The Selmer AS-500 is a very solid beginner choice on the market. It’s often dubbed as a student sax, but that would undermine the professional features it does offer.
So, what exactly should you expect with the Selmer AS-500? Let’s delve into it.
Table of Contents
Selmer AS500 Review
Construction and Durability
The AS-500 comes with a clear lacquered brass body and nickel-plated key mechanism, which makes it adequately durable.
The support guide that’s added to keep the right-hand trill key hinge rods safe from any damage is a nice addition given that the rods are rather vulnerable.
To further reduce the risk of damage, the AS-500 has a low-octave key pin flush with the top of its neck receiver. So, even if you forget to use an end plug, you’re still in the safe.
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To make it easy for entry-level players to start their journey playing the sax, the AS-500 comes with an adjustable right-hand thumb rest.
Moreover, the key sections have a linear design on both the left and right-hand sides, making the playability of the horn as smooth as can be.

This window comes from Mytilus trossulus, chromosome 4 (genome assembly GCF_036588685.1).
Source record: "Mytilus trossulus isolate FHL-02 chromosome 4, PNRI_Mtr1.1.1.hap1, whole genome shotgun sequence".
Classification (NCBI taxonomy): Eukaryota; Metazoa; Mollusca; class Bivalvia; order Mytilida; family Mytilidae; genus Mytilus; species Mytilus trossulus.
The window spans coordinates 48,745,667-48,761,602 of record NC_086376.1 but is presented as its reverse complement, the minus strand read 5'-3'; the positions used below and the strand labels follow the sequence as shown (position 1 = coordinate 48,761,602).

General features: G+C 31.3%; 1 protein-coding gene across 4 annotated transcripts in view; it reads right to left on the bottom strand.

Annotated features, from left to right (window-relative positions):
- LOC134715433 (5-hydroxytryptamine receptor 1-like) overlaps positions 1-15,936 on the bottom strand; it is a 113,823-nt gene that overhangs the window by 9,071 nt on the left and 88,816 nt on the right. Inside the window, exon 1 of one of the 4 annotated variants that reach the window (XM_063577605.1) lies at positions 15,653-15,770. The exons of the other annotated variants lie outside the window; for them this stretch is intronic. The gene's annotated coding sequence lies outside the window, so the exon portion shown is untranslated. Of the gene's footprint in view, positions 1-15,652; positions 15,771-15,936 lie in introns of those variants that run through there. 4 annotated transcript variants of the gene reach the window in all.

You have to appreciate how the high F# key extends the horn’s range, which makes it easier to perform better across a variety of notes and relatively complex pieces.
Sound and Playability
The overall sound is good enough, with stellar intonation. It sounds colorful and quite open. Maybe the action could use a little improvement, but then again, these are pretty old horns.
The resistance that the Selmer AS-500 can be a little difficult to get around for a beginner. Yet, once you get on top of your game, you’ll appreciate how you can get a big sound with the exact notes you want.
Although some players complain that they can’t hit low notes as freely as they would like, it does come with more practice on this one.
Extras and Accessories
The Selmer AS-500 comes with a sturdy case and a mouthpiece. This a huge bonus, given that these are two items that you typically never know what you need except after trying them out.
Price and Resale Value
The Selmer AS-500 is a budget-friendly option for a well-versed saxophonist, and an excellent choice —though a little expensive— for a student.
When it comes to its resale value, it might not be as solid as others, and you might be limited to selling it to beginners and students only.
Selmer AS-500 Pros
What are the main reasons you should consider the Selmer AS-500?
- Sturdy construction
- Ergonomic design that helps beginners play smoothly
- Middle and lower octaves give a nice warm tone
- Engravings on the bell give it a more valuable look
Selmer AS-500 Cons
What could be the reasons to consider an alternative?
- The sound is a little tinny
- The case and mouthpiece it comes with aren’t durable
Selmer AS-500 Alternatives
Yamaha YAS-23 or Selmer AS-500 as a Starter Sax?
For students, the Yamaha YAS-23 serves the purpose better. For someone that doesn’t need all the bells and whistles, the sound and action of a Yamaha YAS-23 tops what you’ll get with the AS-500.